Lightning bolts are about the width of a human thumb and are five times hotter than the surface of the sun. Volcanic eruptions can produce lightning. Many of the worldwide wildfires are caused by lightning. In the USA about 4.500 structure fires are caused by lightning every year. Around the world, there are over 3,000,000 lightning flashes every day – about 44 strikes every second every day, many of them causing forest and structure fires. Lightning’s daily message to us is “pay attention and stay grounded.”
“Ideas are Like Fireflies – You Have to Catch Them While
You Can, Otherwise They Will Disappear Forever and
You’ll Never See Them Again.”
I heard the musician and songwriter Ray La Montagne make this observation on the creative process in a podcast interview. There is always the potential for magic in everything that we think, do, make or create. We hope to uncover the potential for wonder, unearth the unexpected buried treasure or find the glimmer of gems in the veins of the mundane. Art has a way of underscoring the oneness in things, and bringing the invisible forth.
As a child in rural western Massachusetts, my favorite thing to do on early summer evenings was to wander around in a hay field in July as twilight was fading and darkness was rising in the world. Fireflies would dance and stream around us like a swirling cosmic fireworks light show, filled with wonder and delight. We would capture dozens of them in glass jars and hold them in our hands like the flashlights of the Gods. They seemed to be spirits bright with angel light, tracking the distant dawn.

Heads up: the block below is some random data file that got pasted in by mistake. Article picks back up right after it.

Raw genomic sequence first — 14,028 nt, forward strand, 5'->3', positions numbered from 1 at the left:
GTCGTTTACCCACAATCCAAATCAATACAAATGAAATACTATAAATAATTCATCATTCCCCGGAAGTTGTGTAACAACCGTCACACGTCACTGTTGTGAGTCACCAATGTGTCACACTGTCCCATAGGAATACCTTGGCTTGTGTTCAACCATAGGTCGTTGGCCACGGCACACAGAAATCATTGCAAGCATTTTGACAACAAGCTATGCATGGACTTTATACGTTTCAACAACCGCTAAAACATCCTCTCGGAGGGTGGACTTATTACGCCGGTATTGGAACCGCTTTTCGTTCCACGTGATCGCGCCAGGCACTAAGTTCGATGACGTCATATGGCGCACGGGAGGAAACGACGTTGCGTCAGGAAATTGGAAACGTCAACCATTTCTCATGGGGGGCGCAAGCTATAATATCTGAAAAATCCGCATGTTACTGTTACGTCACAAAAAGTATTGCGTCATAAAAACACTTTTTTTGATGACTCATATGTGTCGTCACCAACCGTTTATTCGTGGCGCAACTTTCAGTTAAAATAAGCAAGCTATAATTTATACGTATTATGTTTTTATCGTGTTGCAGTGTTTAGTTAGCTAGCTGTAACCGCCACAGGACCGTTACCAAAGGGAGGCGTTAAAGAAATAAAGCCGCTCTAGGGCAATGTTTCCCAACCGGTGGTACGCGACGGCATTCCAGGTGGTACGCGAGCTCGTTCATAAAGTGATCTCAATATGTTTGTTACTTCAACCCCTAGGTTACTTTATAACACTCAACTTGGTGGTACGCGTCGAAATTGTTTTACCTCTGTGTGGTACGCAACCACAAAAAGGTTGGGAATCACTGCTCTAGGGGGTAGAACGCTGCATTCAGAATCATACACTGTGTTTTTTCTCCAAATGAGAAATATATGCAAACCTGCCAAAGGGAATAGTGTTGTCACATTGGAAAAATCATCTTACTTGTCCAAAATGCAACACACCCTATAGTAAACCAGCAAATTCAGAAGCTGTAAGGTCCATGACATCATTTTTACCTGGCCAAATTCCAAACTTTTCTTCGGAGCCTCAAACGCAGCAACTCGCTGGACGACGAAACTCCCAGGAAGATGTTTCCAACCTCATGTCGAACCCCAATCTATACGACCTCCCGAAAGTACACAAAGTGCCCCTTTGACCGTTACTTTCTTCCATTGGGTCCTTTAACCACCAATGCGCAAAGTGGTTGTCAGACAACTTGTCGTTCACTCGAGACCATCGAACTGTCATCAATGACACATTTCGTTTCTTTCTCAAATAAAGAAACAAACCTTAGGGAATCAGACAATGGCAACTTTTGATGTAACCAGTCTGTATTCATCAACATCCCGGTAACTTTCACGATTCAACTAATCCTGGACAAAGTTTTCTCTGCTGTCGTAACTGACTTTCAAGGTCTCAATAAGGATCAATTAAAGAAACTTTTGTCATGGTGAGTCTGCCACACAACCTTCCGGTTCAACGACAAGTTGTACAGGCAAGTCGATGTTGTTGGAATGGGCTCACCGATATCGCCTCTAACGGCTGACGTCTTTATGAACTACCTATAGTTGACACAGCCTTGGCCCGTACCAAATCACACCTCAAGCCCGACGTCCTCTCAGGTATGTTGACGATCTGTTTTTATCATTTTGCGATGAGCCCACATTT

“ Look, Here’s a Light Bulb! ”
Steve and I were hiking through the jagged lava beds on Negit Island in the harsh, surreal high desert landscape of Mono Lake. We were miles away from civilization when Steve bent over and picked up a fully intact vintage light bulb, clearly produced sometime early in the 20th century. A few years later he found what looked like a piece of melted space shuttle debris on the top of a rock on another much smaller island in the same lake.
“ Rock the Boat, Don’t Rock the Boat Baby,
Tip the Boat, Don’t Tip the Boat Over! “
Rob and I were rowing across the Half Moon Bay harbor in a small boat well after midnight, singing The Hue’s Corporation 1973 disco hit “Rock the Boat,” making sure not to rock the boat or tip the boat over. The red tide was in and every swirling whirlpool from the strokes of the oars and the wake of the boat glowed with a fiery blue luminescent phosphorescence.
The harbor was filled with hundreds of fish with streaming trails of light glowing behind them as they darted through the water. It looked like we were peering down into a liquid, phantasmagorical, 3-dimensional intergalactic video game.